Most pregnant women are told by their doctors to stop eating tuna — and other large predator fish — because it is contaminated with mercury. But most of us don’t know that the mercury in our food comes from air pollution, specifically, from the mercury-emissions spewing out of coal-fired power plants.
Next week the EPA is expected to post its new Mercury and Air Toxics Standards (MATS). If these standards are as strong as they were when the rule went out for comment several months ago, this job-creating regulation will stand as an enormous achievement for the Obama Administration crowning work started in 1970 by President Richard Nixon with the Clean Air Act.
Because of the president’s sudden and surprising withdrawal of ozone (smog) regulations right before Labor Day, rumor has it that he will again back down in the face of vehement pressure from utility companies like American Electric Power, which serves Ohio and Texas, among other places. In 2008, AEP emitted more mercury, nitrogen oxide, and carbon dioxide pollution than any other American utility. (The Columbus, Ohio-based AEP was also a significant contributor to Newt Gingrich’s now-defunct advocacy group, American Solutions.)
The EPA says it is holding firm. “Rather than reacting to rumors … we hope those interested in these standards will withhold judgment until they are actually finalized and released,” EPA spokesperson Dru Ealons told me in an email. The President’s Office of Management and Budget, now reviewing the MATS, says “rules are not final until the process is complete and any rumor or innuendo that suggests otherwise during the deliberative phase is not informed by the facts. Judgments on the substance of the rule are best withheld until the process reaches its natural conclusion.”
(MORE: Lisa Jackson: How Politics Hurts the EPA’s Mission)
Premature anxieties aside, here’s a “natural conclusion:” There is no conceivable way that anyone but the most cynical lobbyist or polluter could argue that mercury and other air toxics are harmless. Mercury is a potent neurotoxin, which disproportionately harms the developing hearts, lungs and brains of fetuses, infants and toddlers. Mercury isn’t good for the grownups whose job it is to protect the babies, either.
And the other air toxics covered by this rule? Arsenic, chromium, nickel, known carcinogens; lead, which damages the nervous system; acid gases that irritate the nose and throat; dioxins, which affect the reproductive, endocrine and immune systems; and volatile organic compounds that weaken lungs and eyes.
In other words, the new Mercury and Air Toxics Standards is an excellent, job-creating regulation (more on those jobs in a moment.) Premature death, chronic asthma, developmental disabilities — who wants to justify causing these?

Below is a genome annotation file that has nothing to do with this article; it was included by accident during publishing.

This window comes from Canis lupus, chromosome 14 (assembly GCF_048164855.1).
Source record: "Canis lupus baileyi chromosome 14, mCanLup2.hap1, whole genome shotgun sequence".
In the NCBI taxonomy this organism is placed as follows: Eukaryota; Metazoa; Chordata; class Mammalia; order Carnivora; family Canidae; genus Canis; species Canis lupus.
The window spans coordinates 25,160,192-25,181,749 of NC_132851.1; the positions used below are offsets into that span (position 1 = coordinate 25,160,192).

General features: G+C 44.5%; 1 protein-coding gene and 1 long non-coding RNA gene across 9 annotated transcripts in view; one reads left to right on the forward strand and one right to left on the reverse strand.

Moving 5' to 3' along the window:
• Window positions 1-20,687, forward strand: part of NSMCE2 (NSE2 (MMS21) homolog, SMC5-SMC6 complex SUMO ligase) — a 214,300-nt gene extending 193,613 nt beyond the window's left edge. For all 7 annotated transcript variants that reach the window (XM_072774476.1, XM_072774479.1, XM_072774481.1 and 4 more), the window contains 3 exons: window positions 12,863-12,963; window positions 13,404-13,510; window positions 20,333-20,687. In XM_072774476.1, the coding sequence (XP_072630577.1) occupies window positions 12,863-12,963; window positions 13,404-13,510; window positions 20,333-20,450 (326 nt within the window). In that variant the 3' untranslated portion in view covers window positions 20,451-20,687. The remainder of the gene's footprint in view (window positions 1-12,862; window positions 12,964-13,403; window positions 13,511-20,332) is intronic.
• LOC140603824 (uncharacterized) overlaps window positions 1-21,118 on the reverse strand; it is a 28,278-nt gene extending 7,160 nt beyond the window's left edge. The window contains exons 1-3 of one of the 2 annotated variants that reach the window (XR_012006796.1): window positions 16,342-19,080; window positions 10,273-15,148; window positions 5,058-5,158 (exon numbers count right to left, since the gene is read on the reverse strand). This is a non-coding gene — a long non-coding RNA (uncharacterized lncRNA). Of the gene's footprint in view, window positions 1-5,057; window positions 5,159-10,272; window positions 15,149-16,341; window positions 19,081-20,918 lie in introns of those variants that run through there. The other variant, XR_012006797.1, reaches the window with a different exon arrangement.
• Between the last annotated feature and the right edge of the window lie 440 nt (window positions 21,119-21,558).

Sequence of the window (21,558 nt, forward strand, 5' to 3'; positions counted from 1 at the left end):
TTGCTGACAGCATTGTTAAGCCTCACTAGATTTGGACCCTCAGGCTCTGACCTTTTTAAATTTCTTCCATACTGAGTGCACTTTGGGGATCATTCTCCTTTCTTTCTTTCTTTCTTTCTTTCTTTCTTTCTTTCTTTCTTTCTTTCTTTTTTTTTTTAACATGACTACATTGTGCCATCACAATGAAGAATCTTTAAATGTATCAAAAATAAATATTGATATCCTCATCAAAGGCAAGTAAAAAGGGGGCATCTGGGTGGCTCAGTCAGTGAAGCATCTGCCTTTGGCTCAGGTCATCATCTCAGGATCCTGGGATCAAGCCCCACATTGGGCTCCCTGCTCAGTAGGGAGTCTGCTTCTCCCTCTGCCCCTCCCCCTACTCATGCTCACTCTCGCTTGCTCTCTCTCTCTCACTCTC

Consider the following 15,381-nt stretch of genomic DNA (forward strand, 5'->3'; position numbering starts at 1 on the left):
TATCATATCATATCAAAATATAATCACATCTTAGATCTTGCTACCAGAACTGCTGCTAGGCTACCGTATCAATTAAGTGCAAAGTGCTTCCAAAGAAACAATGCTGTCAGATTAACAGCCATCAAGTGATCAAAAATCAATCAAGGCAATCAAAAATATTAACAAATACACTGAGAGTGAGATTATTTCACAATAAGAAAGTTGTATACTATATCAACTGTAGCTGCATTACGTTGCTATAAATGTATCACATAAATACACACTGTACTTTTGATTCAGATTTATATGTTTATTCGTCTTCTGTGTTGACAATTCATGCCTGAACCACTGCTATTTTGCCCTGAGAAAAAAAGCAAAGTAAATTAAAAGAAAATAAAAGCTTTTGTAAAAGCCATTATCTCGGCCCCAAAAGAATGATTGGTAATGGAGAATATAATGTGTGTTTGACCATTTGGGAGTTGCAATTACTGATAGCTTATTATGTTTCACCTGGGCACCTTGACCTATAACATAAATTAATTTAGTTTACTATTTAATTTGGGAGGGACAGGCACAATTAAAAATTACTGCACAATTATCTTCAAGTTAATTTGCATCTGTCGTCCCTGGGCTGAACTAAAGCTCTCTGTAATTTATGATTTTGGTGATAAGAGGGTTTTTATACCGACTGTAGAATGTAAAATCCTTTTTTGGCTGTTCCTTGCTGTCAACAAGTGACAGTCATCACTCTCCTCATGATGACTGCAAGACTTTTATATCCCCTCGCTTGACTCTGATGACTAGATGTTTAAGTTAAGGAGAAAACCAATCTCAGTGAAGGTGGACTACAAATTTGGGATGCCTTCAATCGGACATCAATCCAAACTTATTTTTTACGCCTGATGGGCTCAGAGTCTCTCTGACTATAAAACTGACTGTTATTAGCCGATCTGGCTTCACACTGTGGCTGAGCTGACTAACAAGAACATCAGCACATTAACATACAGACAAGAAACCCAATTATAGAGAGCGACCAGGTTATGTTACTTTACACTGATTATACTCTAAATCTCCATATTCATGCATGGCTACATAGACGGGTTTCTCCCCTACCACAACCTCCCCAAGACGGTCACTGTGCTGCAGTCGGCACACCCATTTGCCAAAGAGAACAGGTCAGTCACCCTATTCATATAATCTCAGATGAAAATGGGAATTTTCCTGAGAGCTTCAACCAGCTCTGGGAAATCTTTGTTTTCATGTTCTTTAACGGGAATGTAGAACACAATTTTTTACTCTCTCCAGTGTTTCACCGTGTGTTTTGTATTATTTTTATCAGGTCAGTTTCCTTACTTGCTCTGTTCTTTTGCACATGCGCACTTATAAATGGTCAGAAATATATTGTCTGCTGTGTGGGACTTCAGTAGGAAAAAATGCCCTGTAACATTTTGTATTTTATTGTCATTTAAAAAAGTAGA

This rule has been in the works for 21 years. You read that correctly. There’s been plenty of time to prepare — and many utilities have. It was the first President George Bush who asked the EPA to take on mercury emissions. These rules have been such a long time coming, in fact, that the Wall Street Journal published a letter last December signed by nine CEOs of coal-powered electric plants, who said “We’re okay with the EPA’s new air-quality regulations.”
“Contrary to the claims that the EPA’s agenda will have negative economic consequences, our companies’ experience complying with air quality regulations demonstrates that regulations can yield important economic benefits, including job creation, while maintaining reliability.” The letter went on to address plants that might close: “The units retiring are generally small, old and inefficient. These retirements are long overdue.”
Now, about those job-creating regulations: let’s visit just one company that knows how to clean up poisonous pollution, ADA Environmental Solutions in scenic Littleton, Colo. Created in 1996, ADA has 81 employees and, in 2010, had revenues of $22,281,ooo. It holds 11 U.S. patents (with 16 pending) for, among other things, systems that control mercury emissions from coal-fired power plants (which produce roughly 50% of all US electricity.) This is American ingenuity and engineering at its best.
ADA’s revenues could increase fivefold as more utility companies install their activated-carbon-injection technology. The president of the company, Michael Durham, told the Denver Post that his team plans to build several new manufacturing plants “to produce a superfine carbon powder. The powder, sprayed over power-plants pollution, traps toxic particles.” Of course, new regulations are good for a company like ADA. But the company has already supplied more than 60 power plants. It is now selling its “scrubbers” in China, where controls on poisonous coal emissions are urgently needed. Those controls will benefit us as well; mercury emissions from China, to which the U.S. is exporting an increasing amount of coal, have drifted across the globe and been measured in air over North America.
So: we know that mercury and other air toxins can be controlled. We know it can be done with American know-how, and American-made technology. We know it is cost effective. We know that we can open up international markets with our technology. We know the new standards will save lives, and protect children’s health, all thanks to the EPA. What we don’t know can hurt us. I, for one, don’t know what to make of the mercurial sensibilities of polluters who seem not to care about human health or a vibrant, 21st century economy. Here’s hoping that job-creating regulation stands strong.